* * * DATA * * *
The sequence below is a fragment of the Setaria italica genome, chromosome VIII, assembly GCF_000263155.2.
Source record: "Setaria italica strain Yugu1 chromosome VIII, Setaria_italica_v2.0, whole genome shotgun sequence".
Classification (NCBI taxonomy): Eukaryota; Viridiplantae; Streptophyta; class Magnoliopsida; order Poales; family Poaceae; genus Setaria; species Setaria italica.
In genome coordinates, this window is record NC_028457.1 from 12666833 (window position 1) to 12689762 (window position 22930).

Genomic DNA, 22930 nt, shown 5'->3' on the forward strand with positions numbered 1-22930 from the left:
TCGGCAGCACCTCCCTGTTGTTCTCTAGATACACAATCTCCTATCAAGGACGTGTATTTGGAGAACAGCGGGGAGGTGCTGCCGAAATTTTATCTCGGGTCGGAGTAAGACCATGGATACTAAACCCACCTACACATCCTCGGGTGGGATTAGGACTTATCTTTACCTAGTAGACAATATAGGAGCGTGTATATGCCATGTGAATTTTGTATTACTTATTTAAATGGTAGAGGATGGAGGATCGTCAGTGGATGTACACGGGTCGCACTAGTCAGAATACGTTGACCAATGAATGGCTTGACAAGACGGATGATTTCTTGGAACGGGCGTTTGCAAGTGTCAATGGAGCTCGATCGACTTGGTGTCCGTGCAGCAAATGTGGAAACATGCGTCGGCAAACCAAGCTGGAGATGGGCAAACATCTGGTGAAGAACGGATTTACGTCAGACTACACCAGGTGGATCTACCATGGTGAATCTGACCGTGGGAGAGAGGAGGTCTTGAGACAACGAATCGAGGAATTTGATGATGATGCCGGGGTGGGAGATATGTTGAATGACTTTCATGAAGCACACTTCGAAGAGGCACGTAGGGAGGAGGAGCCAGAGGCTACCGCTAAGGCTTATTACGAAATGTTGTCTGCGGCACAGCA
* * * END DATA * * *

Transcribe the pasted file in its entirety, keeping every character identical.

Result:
The sequence below is a fragment of the Setaria italica genome, chromosome VIII, assembly GCF_000263155.2.
Source record: "Setaria italica strain Yugu1 chromosome VIII, Setaria_italica_v2.0, whole genome shotgun sequence".
Classification (NCBI taxonomy): Eukaryota; Viridiplantae; Streptophyta; class Magnoliopsida; order Poales; family Poaceae; genus Setaria; species Setaria italica.
In genome coordinates, this window is record NC_028457.1 from 12666833 (window position 1) to 12689762 (window position 22930).

Genomic DNA, 22930 nt, shown 5'->3' on the forward strand with positions numbered 1-22930 from the left:
TCGGCAGCACCTCCCTGTTGTTCTCTAGATACACAATCTCCTATCAAGGACGTGTATTTGGAGAACAGCGGGGAGGTGCTGCCGAAATTTTATCTCGGGTCGGAGTAAGACCATGGATACTAAACCCACCTACACATCCTCGGGTGGGATTAGGACTTATCTTTACCTAGTAGACAATATAGGAGCGTGTATATGCCATGTGAATTTTGTATTACTTATTTAAATGGTAGAGGATGGAGGATCGTCAGTGGATGTACACGGGTCGCACTAGTCAGAATACGTTGACCAATGAATGGCTTGACAAGACGGATGATTTCTTGGAACGGGCGTTTGCAAGTGTCAATGGAGCTCGATCGACTTGGTGTCCGTGCAGCAAATGTGGAAACATGCGTCGGCAAACCAAGCTGGAGATGGGCAAACATCTGGTGAAGAACGGATTTACGTCAGACTACACCAGGTGGATCTACCATGGTGAATCTGACCGTGGGAGAGAGGAGGTCTTGAGACAACGAATCGAGGAATTTGATGATGATGCCGGGGTGGGAGATATGTTGAATGACTTTCATGAAGCACACTTCGAAGAGGCACGTAGGGAGGAGGAGCCAGAGGCTACCGCTAAGGCTTATTACGAAATGTTGTCTGCGGCACAGCA